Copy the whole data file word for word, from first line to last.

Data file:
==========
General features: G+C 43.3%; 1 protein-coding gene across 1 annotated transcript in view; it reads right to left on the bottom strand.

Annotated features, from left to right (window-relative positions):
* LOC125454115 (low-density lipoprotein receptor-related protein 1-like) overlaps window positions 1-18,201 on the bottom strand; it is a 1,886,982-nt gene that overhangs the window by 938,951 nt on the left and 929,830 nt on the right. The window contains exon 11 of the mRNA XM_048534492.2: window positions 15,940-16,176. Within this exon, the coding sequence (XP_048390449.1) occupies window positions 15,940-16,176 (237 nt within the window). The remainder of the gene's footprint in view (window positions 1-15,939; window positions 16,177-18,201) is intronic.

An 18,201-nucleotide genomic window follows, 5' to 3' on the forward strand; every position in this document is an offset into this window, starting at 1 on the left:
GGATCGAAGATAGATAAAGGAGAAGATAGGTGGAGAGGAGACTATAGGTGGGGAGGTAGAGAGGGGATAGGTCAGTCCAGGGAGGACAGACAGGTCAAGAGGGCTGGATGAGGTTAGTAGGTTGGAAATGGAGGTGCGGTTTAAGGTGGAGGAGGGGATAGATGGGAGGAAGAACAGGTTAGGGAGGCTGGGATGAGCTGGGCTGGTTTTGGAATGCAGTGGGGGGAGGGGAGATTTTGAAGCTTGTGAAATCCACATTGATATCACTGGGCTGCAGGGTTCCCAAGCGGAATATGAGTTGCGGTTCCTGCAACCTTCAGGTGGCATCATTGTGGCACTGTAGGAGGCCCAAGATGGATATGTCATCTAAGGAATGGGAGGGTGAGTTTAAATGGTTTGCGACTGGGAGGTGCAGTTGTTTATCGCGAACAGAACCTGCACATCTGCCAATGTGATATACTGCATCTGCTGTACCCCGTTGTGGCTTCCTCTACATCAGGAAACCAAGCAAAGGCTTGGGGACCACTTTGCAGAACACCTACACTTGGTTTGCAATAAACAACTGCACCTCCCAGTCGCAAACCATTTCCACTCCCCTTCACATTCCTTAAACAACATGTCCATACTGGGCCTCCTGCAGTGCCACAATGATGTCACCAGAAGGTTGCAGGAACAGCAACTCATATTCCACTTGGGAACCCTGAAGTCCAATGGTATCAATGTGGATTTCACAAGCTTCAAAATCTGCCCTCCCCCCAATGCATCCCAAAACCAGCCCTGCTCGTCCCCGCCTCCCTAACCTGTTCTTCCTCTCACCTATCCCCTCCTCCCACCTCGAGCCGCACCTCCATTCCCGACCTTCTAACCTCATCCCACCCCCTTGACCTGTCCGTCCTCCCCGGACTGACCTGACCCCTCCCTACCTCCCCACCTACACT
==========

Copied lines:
General features: G+C 43.3%; 1 protein-coding gene across 1 annotated transcript in view; it reads right to left on the bottom strand.

Annotated features, from left to right (window-relative positions):
* LOC125454115 (low-density lipoprotein receptor-related protein 1-like) overlaps window positions 1-18,201 on the bottom strand; it is a 1,886,982-nt gene that overhangs the window by 938,951 nt on the left and 929,830 nt on the right. The window contains exon 11 of the mRNA XM_048534492.2: window positions 15,940-16,176. Within this exon, the coding sequence (XP_048390449.1) occupies window positions 15,940-16,176 (237 nt within the window). The remainder of the gene's footprint in view (window positions 1-15,939; window positions 16,177-18,201) is intronic.

An 18,201-nucleotide genomic window follows, 5' to 3' on the forward strand; every position in this document is an offset into this window, starting at 1 on the left:
GGATCGAAGATAGATAAAGGAGAAGATAGGTGGAGAGGAGACTATAGGTGGGGAGGTAGAGAGGGGATAGGTCAGTCCAGGGAGGACAGACAGGTCAAGAGGGCTGGATGAGGTTAGTAGGTTGGAAATGGAGGTGCGGTTTAAGGTGGAGGAGGGGATAGATGGGAGGAAGAACAGGTTAGGGAGGCTGGGATGAGCTGGGCTGGTTTTGGAATGCAGTGGGGGGAGGGGAGATTTTGAAGCTTGTGAAATCCACATTGATATCACTGGGCTGCAGGGTTCCCAAGCGGAATATGAGTTGCGGTTCCTGCAACCTTCAGGTGGCATCATTGTGGCACTGTAGGAGGCCCAAGATGGATATGTCATCTAAGGAATGGGAGGGTGAGTTTAAATGGTTTGCGACTGGGAGGTGCAGTTGTTTATCGCGAACAGAACCTGCACATCTGCCAATGTGATATACTGCATCTGCTGTACCCCGTTGTGGCTTCCTCTACATCAGGAAACCAAGCAAAGGCTTGGGGACCACTTTGCAGAACACCTACACTTGGTTTGCAATAAACAACTGCACCTCCCAGTCGCAAACCATTTCCACTCCCCTTCACATTCCTTAAACAACATGTCCATACTGGGCCTCCTGCAGTGCCACAATGATGTCACCAGAAGGTTGCAGGAACAGCAACTCATATTCCACTTGGGAACCCTGAAGTCCAATGGTATCAATGTGGATTTCACAAGCTTCAAAATCTGCCCTCCCCCCAATGCATCCCAAAACCAGCCCTGCTCGTCCCCGCCTCCCTAACCTGTTCTTCCTCTCACCTATCCCCTCCTCCCACCTCGAGCCGCACCTCCATTCCCGACCTTCTAACCTCATCCCACCCCCTTGACCTGTCCGTCCTCCCCGGACTGACCTGACCCCTCCCTACCTCCCCACCTACACT